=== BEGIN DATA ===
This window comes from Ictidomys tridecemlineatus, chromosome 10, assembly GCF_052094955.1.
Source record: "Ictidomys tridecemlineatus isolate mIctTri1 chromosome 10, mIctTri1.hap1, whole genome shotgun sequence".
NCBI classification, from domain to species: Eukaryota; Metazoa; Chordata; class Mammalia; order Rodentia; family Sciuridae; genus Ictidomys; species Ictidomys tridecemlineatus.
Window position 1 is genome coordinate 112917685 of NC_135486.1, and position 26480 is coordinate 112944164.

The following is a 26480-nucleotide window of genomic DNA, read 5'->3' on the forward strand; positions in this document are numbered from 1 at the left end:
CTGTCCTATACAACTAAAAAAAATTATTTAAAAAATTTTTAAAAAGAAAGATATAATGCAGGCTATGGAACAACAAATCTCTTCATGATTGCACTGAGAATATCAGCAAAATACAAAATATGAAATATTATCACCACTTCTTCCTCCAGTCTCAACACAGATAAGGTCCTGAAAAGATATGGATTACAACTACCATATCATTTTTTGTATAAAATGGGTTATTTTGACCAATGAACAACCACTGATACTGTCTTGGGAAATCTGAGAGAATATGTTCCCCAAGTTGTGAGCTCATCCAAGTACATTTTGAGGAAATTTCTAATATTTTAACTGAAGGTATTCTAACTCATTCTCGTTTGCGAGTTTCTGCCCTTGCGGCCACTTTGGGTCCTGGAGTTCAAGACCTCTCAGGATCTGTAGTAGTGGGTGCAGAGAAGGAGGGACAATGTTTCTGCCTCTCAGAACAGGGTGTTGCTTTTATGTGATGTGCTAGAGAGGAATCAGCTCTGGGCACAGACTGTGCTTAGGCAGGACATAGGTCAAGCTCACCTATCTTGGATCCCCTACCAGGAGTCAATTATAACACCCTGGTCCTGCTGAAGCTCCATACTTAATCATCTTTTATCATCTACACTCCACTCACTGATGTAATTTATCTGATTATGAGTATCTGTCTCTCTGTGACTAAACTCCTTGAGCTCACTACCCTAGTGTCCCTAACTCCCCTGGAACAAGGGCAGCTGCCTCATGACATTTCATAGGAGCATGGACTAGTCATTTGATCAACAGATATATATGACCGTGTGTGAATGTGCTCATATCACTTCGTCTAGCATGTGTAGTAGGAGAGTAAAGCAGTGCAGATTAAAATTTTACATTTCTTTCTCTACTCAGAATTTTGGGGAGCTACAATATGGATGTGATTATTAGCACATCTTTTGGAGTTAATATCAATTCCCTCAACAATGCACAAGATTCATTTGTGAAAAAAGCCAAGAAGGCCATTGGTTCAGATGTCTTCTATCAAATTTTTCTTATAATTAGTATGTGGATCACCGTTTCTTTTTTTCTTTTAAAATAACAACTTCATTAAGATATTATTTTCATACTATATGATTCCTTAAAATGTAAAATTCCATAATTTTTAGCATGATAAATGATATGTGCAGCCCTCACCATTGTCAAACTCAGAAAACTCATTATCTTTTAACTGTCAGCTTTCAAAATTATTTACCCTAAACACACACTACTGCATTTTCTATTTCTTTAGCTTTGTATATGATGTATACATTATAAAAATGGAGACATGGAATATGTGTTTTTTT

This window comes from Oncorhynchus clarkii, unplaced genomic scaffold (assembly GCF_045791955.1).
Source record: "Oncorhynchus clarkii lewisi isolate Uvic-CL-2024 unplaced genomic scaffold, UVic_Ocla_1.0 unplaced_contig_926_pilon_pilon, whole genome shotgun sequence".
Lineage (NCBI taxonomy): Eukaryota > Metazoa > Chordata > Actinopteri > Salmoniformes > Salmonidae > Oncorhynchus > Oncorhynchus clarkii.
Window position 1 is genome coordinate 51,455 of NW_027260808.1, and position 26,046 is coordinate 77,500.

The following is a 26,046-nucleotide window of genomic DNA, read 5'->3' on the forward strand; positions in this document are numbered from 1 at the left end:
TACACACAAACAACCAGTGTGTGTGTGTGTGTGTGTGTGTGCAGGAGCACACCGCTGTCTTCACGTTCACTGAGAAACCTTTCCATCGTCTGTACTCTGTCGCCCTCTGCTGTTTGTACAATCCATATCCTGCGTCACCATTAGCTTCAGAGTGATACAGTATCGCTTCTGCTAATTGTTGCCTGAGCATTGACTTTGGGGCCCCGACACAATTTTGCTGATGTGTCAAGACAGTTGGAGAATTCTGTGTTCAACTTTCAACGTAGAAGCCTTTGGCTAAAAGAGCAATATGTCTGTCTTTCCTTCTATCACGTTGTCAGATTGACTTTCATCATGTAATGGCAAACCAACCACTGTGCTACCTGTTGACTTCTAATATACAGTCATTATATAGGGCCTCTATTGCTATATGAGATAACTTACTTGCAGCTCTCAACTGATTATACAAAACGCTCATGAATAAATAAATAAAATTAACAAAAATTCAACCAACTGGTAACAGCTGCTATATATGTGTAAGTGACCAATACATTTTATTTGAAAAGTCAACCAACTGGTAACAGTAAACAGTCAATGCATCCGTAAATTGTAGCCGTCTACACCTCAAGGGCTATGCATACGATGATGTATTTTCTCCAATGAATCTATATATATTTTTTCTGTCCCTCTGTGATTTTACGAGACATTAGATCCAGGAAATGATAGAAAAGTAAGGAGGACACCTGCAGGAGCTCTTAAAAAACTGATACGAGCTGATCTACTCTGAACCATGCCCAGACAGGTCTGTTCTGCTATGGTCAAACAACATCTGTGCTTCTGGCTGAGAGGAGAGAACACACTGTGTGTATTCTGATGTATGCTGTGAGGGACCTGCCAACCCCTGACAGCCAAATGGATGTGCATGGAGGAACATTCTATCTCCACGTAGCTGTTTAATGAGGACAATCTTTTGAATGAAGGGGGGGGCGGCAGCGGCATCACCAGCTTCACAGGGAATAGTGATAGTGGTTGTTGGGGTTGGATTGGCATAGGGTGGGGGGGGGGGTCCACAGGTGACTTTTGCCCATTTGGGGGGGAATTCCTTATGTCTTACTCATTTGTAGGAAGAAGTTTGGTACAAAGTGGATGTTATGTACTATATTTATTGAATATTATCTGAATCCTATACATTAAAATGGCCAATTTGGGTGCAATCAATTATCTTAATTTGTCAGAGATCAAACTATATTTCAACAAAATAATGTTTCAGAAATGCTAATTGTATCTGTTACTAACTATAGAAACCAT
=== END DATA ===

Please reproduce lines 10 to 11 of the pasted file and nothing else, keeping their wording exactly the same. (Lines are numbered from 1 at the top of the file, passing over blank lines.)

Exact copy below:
Window position 1 is genome coordinate 51,455 of NW_027260808.1, and position 26,046 is coordinate 77,500.

The following is a 26,046-nucleotide window of genomic DNA, read 5'->3' on the forward strand; positions in this document are numbered from 1 at the left end: